What is a black hole? Do they really exist? How do they form? How are they related
to stars? What would happen if you fell into one? How do you see a black hole if they
emit no light? What’s the difference between a black hole and a really dark star?
Could a particle accelerator create a black hole? Can a black hole also be a worm
hole or a time machine?
In Astro 101: Black Holes, you will explore the concepts behind black holes. Using the theme of black holes, you will learn the basic ideas of astronomy, relativity, and quantum physics.
After completing this course, you will be able to:
• Describe the essential properties of black holes.
• Explain recent black hole research using plain language and appropriate analogies.
• Compare black holes in popular culture to modern physics to distinguish science fact from science fiction.
• Describe the application of fundamental physical concepts including gravity, special and general relativity, and quantum mechanics to reported scientific observations.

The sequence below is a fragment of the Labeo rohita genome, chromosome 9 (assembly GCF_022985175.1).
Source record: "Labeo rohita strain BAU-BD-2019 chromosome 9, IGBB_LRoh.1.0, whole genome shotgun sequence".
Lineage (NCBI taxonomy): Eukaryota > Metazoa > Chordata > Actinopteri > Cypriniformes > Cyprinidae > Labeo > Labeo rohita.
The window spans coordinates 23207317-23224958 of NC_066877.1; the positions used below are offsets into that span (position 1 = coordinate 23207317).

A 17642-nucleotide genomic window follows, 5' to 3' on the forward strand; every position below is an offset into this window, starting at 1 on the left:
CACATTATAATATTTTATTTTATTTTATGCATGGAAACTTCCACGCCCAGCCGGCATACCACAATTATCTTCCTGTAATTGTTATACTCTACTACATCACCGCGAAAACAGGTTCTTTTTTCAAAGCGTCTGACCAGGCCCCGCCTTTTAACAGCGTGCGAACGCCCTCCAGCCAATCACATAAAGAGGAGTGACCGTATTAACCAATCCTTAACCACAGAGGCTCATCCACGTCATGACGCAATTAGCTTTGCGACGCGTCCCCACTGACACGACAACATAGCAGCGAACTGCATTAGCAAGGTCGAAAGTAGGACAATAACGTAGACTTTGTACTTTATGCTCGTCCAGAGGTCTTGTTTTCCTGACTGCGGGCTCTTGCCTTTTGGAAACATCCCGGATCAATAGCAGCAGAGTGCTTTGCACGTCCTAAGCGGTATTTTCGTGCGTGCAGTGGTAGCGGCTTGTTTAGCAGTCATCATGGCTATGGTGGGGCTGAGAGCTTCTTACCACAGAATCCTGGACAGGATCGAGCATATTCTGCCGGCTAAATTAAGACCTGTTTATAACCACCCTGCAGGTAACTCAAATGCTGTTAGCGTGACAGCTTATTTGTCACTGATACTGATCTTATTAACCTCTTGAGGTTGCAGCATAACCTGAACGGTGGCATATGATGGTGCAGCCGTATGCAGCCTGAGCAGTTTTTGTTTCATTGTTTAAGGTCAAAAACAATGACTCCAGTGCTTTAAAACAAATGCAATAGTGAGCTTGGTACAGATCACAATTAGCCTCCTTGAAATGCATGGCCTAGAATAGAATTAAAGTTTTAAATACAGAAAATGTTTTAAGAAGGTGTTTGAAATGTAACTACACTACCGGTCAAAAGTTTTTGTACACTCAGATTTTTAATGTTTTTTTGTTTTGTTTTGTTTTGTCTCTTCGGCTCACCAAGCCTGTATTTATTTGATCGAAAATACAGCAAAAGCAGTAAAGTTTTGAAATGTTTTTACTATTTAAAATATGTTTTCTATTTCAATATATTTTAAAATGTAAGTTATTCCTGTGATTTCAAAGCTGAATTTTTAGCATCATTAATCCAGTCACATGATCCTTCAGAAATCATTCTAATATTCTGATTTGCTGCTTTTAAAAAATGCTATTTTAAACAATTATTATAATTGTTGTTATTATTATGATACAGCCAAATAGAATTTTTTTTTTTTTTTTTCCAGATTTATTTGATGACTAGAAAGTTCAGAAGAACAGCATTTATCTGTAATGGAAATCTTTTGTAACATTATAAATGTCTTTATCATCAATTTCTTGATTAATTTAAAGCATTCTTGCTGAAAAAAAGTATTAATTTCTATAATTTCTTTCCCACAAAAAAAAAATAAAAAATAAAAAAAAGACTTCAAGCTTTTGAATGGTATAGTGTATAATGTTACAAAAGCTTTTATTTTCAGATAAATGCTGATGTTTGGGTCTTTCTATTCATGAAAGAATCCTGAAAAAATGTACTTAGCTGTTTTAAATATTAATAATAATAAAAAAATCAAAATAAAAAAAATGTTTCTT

• Recognize different types of stars and distinguish which stars can potentially become black holes.
• Differentiate types of black holes and classify each type as observed or theoretical.
• Characterize formation theories associated with each type of black hole.
• Identify different ways of detecting black holes, and appropriate technologies associated with each detection method.
• Summarize the puzzles facing black hole researchers in modern science.

From the lesson

Sizing Up Black Holes

So far discussion has focussed on either the general case for black holes, of the stellar mass variety (endpoint of a star's life). In this module students will explore the various sizes of black holes and their measurable properties. Students will learn that there are four major types of astrophysical black holes (primordial/mini black hole’s, stellar mass, intermediate mass and supermassive black holes), and discover current theories on their formation, and what might feed them. Students will also gain an knowledge of ‘no-hair’ theorem and gravitational lensing. We will also explore the formation of supermassive black holes, intermediate mass black holes, and mini black holes in particle accelerators.